An employer is not considered to be a “large employer” if its workforce exceeds 50 full-time employees for fewer than 121 days during the year and the workers in excess of 50 are seasonal workers. Seasonal workers are not taken into account for purposes of determining large employer status unless they work on more than 120 days during the year. For this purpose, “seasonal employee” means “a worker who performs services on a seasonal basis, as defined by the Department of Labor, including, but not limited to certain agricultural workers and retail workers employed exclusively during holiday seasons.”
Determinations of “large employer” status are made on a controlled-group basis. If affiliated companies are treated as a single employer for retirement plan or other benefit purposes, they will also be treated as a single employer in this context. Members of a controlled group that do not offer coverage share one 30-employee exemption on a pro-rata basis.
For example, assume ABC Corp. and XYZ, Inc. are members of the same controlled group. ABC has 20 full-time employees and XYZ has 40 full-time employees. Although each corporation has fewer than 50 employees, they must be treated as a single employer with 60 employees. If they do not offer coverage, the penalty will apply. Since ABC has 1/3 of the total employees and XYZ has 2/3, the 30 employee exemption would be prorated with 10 allocated to ABC and 20 allocated to XYZ. The penalties (annualized) would be calculated as follows:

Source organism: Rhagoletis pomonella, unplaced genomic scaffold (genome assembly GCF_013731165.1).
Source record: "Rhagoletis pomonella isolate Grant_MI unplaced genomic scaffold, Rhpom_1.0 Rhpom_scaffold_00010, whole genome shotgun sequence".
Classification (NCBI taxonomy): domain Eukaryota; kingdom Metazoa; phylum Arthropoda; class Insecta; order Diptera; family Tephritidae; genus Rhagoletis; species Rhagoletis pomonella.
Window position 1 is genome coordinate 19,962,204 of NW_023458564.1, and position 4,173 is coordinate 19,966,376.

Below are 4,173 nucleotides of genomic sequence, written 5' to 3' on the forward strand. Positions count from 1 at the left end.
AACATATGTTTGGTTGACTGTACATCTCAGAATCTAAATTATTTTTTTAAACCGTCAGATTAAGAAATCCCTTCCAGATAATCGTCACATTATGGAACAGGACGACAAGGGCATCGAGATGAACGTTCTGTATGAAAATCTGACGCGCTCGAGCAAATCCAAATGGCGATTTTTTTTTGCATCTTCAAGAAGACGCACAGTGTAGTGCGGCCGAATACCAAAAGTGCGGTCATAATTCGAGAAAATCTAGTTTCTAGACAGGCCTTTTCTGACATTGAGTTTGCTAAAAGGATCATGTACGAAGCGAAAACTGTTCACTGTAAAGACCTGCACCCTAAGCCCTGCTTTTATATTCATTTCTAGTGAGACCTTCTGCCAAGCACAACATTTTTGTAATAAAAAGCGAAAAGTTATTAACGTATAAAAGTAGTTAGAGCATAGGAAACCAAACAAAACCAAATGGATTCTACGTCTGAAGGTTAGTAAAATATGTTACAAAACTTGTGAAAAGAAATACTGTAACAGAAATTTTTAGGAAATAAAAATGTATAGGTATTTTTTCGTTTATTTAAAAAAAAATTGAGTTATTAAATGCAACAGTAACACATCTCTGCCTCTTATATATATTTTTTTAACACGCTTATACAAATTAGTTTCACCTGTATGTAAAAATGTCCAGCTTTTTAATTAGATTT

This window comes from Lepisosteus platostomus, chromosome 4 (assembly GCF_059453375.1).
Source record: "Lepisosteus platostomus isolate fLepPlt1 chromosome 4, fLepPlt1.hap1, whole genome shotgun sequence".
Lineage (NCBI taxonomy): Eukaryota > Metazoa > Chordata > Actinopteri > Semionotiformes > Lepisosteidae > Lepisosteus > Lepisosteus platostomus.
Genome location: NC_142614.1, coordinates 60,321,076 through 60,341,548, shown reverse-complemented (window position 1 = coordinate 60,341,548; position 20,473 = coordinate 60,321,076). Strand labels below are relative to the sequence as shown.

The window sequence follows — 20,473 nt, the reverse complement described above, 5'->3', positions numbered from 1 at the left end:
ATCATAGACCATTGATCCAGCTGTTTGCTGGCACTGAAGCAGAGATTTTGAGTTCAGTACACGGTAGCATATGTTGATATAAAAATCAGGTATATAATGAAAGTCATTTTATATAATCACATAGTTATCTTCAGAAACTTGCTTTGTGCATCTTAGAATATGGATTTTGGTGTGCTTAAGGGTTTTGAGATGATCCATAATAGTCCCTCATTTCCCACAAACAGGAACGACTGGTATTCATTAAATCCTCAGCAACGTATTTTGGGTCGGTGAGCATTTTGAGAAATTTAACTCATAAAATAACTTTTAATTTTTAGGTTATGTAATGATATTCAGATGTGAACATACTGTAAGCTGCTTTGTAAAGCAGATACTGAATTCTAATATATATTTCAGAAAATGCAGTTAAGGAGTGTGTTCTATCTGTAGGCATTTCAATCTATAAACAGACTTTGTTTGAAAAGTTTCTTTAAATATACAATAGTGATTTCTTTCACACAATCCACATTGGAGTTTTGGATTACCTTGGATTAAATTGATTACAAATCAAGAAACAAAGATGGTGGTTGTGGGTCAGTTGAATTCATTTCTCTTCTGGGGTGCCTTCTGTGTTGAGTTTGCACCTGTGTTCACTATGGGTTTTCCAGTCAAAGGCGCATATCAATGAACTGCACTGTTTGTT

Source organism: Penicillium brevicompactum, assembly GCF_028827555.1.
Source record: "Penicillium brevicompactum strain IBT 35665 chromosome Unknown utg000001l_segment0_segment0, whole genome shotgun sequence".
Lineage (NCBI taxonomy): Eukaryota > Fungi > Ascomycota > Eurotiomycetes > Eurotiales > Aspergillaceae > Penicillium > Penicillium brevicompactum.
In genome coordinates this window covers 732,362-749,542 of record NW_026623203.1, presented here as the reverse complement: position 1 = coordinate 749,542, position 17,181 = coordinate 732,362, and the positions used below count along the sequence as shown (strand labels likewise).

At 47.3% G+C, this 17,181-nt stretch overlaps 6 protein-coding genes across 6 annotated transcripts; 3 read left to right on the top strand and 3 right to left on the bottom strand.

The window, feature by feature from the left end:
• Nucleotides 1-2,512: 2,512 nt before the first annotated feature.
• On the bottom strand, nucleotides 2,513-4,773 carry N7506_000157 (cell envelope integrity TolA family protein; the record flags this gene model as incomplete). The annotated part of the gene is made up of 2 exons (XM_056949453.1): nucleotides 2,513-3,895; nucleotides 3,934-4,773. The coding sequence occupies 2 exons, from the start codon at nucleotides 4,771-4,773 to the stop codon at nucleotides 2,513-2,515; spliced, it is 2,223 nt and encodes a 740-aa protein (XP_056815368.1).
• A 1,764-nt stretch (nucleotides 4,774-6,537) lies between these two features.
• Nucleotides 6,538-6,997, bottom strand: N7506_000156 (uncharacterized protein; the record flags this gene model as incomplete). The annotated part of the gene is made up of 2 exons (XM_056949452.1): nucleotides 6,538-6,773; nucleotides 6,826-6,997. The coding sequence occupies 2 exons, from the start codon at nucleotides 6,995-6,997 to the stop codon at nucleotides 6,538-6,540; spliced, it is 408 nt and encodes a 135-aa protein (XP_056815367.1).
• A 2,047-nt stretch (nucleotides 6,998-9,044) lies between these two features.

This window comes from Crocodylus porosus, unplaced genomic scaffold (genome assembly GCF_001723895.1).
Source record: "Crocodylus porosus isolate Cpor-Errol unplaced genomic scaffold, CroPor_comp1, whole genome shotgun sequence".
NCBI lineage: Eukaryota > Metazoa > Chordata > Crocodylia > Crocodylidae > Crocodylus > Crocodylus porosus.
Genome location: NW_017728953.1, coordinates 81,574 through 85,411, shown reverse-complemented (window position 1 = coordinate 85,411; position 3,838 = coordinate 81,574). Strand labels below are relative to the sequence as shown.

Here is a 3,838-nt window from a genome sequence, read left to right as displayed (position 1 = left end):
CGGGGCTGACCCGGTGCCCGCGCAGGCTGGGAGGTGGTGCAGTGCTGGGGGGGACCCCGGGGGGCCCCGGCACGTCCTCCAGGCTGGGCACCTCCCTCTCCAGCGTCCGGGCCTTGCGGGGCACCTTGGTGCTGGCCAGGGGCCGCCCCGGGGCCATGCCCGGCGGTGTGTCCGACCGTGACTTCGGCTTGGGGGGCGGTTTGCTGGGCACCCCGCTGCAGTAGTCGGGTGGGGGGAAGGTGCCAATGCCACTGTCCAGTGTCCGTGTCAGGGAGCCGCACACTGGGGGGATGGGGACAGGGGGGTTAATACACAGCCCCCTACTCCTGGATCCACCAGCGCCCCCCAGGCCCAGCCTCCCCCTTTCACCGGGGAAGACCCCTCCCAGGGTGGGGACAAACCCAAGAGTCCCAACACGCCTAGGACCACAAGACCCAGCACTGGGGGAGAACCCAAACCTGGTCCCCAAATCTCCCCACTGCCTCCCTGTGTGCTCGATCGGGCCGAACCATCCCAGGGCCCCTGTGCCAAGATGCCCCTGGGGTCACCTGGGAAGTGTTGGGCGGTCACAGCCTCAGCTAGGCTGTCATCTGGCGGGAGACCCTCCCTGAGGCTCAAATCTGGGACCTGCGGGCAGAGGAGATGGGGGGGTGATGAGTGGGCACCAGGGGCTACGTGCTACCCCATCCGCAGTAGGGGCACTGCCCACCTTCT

ABC: 20 – 10 = 10 x $2,000 = $20,000
XYZ: 40 – 20 = 20 x $2,000 = $40,000
Each company is responsible for its own penalty payment. Note that the total of $60,000 is the same amount that would have applied to a single employer with 60 employees and no coverage (60 – 30 = 30 x $2,000 = $60,000).
Employers who have variable hour or seasonal employees may have difficulty determining their employee numbers for purposes of determining “large employer” status. The next article in this newsletter discusses how to count employees to determine large employer status under those circumstances.
Liability for “Employer Shared Responsibility” Payment
An employer who is classified as a “large employer” will be liable for the penalty only if:
1) The employer does not offer health coverage or offers coverage to less than 95% of its full-time employees, and at least one of the full-time employees receives a premium tax credit to help pay for coverage on an exchange; or